Olympic-standard food in East London

Go for the culinary gold in neighbourhoods soon to be swamped with visitors to the Games.

In times past, London’s East End was not known for its culinary excellence, specialising in typical working-class foods such as jellied eels, cockles, and pie and mash. Today, however, this area is in the midst of a food revolution, home to some of the most innovative and downright delicious offerings in the British capital. This is good news for visitors to the Olympic and Paralympic Games, as the main stadium is within close proximity, allowing plenty of opportunities to sample East London’s best modern and traditional fare.

Cafés around the Olympic site
A javelin’s throw from the main Olympic Stadium is the Counter Café, a laid-back coffee den and restaurant located within the Stour Space building, which also houses a contemporary art gallery. The cafe has soft leather couches and large windows, where you can sit and look out at the curves of the outer Olympic Stadium wall. The emphasis is on organic produce, whether it is whisked into a fluffy scramble as part of the all-day brunch or baked into a golden-crusted homemade pie with fillings like lamb and aubergine, or pork, apple and fennel. During the Olympic and Paralympic Games, the Counter Café will be a very popular option, so reservations for breakfast, lunch and dinner will be necessary well ahead of time.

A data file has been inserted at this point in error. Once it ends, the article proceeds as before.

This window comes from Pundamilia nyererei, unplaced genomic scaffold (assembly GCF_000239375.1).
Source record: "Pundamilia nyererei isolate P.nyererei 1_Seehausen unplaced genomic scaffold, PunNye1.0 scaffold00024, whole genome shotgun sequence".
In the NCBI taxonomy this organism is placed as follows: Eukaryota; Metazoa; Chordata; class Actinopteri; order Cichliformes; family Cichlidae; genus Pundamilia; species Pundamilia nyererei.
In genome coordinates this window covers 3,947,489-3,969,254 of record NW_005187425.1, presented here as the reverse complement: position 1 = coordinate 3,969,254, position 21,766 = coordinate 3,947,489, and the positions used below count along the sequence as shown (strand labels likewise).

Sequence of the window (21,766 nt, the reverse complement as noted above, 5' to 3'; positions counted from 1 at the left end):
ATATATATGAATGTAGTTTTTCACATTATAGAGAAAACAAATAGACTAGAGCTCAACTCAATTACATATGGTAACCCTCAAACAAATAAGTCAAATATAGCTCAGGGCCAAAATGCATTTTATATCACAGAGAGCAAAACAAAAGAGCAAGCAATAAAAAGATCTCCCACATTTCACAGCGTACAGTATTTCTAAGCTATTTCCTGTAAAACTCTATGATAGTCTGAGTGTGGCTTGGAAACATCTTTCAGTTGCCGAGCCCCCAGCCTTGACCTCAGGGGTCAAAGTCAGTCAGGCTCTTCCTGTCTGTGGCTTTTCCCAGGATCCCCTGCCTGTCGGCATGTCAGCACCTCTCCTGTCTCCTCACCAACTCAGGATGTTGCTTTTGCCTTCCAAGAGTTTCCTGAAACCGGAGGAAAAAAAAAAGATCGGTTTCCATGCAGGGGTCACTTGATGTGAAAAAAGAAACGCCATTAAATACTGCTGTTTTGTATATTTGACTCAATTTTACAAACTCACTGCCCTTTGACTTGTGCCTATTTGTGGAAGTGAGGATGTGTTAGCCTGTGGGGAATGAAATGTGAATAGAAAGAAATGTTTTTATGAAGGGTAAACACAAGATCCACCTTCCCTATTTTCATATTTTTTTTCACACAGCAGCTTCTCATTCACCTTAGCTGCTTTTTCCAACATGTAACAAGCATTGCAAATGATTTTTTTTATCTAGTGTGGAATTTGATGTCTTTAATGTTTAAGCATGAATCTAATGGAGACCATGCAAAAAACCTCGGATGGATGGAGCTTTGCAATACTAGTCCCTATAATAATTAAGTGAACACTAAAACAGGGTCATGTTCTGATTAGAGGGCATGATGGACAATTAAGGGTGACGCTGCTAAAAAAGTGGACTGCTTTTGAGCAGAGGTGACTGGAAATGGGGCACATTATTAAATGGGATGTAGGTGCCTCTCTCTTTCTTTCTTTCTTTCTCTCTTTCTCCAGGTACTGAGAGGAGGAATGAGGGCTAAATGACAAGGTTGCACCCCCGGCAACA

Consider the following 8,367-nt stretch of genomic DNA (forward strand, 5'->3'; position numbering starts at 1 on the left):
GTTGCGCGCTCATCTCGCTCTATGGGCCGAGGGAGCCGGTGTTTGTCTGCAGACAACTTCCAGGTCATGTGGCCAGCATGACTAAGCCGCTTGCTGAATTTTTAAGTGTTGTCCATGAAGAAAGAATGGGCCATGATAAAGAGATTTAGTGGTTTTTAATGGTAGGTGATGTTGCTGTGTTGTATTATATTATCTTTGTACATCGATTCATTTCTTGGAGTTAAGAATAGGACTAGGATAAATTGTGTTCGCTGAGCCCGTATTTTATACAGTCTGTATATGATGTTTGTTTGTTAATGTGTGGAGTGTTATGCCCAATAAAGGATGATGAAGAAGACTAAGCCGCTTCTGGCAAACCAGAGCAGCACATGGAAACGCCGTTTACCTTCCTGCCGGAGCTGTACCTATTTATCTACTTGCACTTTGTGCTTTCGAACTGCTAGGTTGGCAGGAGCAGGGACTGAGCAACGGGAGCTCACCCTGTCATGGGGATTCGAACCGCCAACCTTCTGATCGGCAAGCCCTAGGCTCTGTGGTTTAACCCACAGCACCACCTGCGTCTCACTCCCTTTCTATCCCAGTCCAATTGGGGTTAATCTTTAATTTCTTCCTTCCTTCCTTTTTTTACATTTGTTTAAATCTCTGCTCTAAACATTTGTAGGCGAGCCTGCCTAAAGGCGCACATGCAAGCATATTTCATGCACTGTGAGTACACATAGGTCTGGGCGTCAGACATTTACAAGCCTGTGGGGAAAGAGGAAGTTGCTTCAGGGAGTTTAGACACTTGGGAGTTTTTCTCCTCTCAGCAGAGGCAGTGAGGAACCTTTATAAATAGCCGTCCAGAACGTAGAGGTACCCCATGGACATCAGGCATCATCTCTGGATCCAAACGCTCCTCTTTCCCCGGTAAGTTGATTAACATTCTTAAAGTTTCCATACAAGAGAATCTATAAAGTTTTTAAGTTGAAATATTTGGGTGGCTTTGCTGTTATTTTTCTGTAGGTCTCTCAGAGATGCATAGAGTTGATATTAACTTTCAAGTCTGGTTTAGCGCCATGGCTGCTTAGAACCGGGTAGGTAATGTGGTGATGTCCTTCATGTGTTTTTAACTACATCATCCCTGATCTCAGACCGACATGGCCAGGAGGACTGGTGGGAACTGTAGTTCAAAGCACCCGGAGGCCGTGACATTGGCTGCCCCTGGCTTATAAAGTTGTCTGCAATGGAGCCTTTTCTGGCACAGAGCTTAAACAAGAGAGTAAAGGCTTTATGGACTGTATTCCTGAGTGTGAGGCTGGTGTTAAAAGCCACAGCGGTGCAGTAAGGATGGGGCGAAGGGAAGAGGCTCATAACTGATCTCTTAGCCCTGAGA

For a good café alternative less than a mile to the north, try the Hackney Pearl , an award-winning restaurant and bar that specialises in weekly-rotating modern British dishes such as plaice with wild garlic butter and roasted Suffolk lamb as well as steaming cups of Square Mile coffee, some of the best beans roasted in London.

Not just another mall meal
The prospect of dining in a large shopping mall does not often inspire great expectations, but London’s second Westfield, which opened recently less than a mile from the Olympic Stadium, has one or two surprising exceptions. The Franco Manca pizza restaurant in the Brixton neighbourhood has often been dubbed “the best pizza in London”, and its Westfield branch continues the tradition, producing perfect, brick-oven, crisp-yet-chewy sourdough pizzas. Toppings are traditional and locally sourced where possible — such as the creamy buffalo mozzarella delivered from a farm in Somerset — and are best washed down with a glass of organic Ottavio Rube Italian wine.

Fresh, fast Mexican street food with a view of the Olympic Stadium is served at Westfield’s Wahaca and they serve delectable tamarind margaritas as well. Fresh, handmade pasta can be enjoyed at Pasta Remoli.